New overtime regulations of the Fair Labor Standards Act (FLSA) were set to become effective on Dec. 1, but an injunction by a federal judge in Texas has blocked its implementation for the time being. The Department of Labor has responded with a notice of appeal to the federal court. It is still uncertain how this will play out, but the rules might still become effective at some point.
Employers are now forced to play a waiting game. With this in mind, it could be a good time to prepare for practical solutions and go over proactive steps with an insurance advisor and/or legal counsel.
Related: How to Set Salaries
Quick overview of the new rules
While the new FSLA mandate is often referred to as the “Overtime Rule,” it is important to note that it does not address how overtime is paid. The major change in the law is in the minimum amount an employee must earn to be considered exempt from overtime pay. Currently, in order to be considered exempt (what’s commonly know as “salaried”), an employee must satisfy the following three tests:
1. Salary-level test: Employees must earn a weekly salary that meets the minimum requirements. This salary requirement is currently set at $455 per week.
2. Salary-basis test: Regardless of the quality or quantity of the work, employees must receive their full salary for any week they perform their work.
3. Duties test: Your employee’s primary duties must meet requirements set by the Department of Labor. For more info, check the DOL's site.
Salary threshold would more than double
If the proposed FLSA overtime rules were to go into effect, the salary threshold for exemption from overtime pay would be more than doubled. Currently, salaried employees who earned less than $455 per week ($23,660 annually) are entitled to overtime compensation regardless of their duties.
Under the new rule, the threshold would be raised to $913 per week ($47,476 per year). This means that any employee making less than $47,476 annually could not be classified as exempt. The impact would be monumental for businesses when considering the current number of exempt administrative and service employees (to name two job categories) with annual salaries between $23,660 and $47,476. The Department of Labor estimates 5 million workers would be affected by the new regulations.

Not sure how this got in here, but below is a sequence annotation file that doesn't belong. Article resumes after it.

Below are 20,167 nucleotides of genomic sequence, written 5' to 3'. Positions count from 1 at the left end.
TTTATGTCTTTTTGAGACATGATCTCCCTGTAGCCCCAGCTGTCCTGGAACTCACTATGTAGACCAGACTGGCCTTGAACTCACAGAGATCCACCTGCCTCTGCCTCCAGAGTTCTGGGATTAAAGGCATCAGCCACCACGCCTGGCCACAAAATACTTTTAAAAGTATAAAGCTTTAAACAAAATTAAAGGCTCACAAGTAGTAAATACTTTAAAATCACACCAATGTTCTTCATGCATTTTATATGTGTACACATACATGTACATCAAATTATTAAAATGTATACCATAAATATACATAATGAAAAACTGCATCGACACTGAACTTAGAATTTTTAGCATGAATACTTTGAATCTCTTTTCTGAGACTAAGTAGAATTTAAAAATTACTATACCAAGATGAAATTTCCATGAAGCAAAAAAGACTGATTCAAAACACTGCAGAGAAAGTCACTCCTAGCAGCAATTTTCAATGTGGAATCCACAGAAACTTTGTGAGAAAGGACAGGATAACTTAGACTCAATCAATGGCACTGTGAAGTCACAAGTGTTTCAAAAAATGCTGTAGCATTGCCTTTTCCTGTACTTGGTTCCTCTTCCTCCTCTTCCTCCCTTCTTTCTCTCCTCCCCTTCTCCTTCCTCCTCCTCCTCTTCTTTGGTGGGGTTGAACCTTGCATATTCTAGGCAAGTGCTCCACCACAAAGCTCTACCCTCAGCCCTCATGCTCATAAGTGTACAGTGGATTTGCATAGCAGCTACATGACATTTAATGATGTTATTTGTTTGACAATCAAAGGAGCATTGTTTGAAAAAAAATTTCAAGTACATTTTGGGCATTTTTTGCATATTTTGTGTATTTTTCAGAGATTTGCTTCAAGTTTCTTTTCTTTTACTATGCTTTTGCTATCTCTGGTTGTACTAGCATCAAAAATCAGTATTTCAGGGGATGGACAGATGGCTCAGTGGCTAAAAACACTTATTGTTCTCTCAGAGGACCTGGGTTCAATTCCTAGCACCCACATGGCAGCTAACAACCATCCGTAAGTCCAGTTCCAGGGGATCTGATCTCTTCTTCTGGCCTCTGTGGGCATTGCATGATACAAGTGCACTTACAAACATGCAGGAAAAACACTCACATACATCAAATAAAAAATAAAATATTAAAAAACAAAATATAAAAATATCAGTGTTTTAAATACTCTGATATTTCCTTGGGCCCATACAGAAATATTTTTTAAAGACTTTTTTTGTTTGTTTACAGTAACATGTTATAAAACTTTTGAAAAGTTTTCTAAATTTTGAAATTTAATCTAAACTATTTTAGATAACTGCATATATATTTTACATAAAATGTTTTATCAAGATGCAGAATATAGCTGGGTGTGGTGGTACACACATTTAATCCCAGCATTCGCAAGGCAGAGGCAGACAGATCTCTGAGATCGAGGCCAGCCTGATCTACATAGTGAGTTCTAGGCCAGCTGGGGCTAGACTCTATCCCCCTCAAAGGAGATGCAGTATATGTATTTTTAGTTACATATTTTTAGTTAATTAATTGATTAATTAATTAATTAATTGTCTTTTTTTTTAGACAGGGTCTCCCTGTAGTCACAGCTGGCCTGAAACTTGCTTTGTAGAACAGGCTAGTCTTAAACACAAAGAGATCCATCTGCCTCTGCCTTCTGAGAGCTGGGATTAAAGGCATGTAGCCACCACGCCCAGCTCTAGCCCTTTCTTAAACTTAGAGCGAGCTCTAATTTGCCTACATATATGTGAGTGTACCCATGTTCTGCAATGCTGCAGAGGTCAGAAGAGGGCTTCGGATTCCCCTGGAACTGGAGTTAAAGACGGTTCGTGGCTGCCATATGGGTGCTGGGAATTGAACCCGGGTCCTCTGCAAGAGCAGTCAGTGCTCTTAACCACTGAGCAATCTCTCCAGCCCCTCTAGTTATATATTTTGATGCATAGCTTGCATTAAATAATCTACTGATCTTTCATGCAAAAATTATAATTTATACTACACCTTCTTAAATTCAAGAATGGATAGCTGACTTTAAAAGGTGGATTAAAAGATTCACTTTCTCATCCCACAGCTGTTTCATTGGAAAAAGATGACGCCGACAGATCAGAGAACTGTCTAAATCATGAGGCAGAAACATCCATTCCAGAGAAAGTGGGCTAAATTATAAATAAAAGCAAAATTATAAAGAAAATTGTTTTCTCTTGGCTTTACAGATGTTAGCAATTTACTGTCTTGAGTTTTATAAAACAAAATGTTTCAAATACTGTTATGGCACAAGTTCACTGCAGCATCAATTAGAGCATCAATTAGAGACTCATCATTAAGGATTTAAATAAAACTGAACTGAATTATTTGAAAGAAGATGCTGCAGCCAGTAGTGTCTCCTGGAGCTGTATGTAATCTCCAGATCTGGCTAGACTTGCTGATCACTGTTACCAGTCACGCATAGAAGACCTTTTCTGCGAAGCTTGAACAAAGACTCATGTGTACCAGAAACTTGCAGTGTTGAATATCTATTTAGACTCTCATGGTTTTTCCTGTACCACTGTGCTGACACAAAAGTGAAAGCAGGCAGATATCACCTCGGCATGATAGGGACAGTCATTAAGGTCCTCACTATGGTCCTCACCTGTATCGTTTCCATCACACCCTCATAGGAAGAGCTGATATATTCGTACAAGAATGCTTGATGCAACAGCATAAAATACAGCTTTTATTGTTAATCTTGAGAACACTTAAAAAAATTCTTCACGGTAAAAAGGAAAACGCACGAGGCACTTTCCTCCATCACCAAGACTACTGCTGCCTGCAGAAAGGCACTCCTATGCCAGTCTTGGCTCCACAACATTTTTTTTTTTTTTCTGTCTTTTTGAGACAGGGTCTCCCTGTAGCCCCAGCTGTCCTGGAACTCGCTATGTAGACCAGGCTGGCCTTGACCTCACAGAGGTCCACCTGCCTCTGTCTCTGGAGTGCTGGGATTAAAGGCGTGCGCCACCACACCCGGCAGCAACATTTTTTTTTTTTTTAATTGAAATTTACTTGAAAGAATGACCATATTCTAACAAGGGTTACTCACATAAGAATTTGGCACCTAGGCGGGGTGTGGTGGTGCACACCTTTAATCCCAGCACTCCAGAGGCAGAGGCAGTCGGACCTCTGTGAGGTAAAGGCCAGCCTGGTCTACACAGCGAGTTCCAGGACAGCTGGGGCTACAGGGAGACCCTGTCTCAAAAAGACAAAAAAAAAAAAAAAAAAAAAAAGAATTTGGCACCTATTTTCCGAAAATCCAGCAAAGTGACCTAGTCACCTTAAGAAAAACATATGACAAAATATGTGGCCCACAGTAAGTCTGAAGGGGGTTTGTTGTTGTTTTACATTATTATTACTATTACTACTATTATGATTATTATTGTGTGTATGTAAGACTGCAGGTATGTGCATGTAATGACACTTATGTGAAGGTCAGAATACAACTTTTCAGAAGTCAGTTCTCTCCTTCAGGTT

Additionally, the minimum salary requirements for employees exempt from overtime pay under the “highly compensated” exemption would increase from $100,000 to $134,004 per year. These are employees who are considered exempt because they customarily and regularly perform at least one of the exempt duties of an executive, administrative, or professional employee. The new regulation would, for example, mean an employee making $100,000 would no longer automatically qualify by salary level as an exempt employee.
If put in effect, the new FSLA regulations would also mandate automatic increases to these minimum salary requirements every three years, beginning in 2020.
Moving forward while on pause
You must remember that the federal judge’s ruling to stop the overtime rule is temporary. We’re still waiting on the final ruling and the Department of Labor’s appeal. Also, the position of the incoming Trump administration on the regulation change could have an effect as well. Some feel the new administration won’t support the Department of Labor’s appeal while others feel the salary threshold might simply be reduced.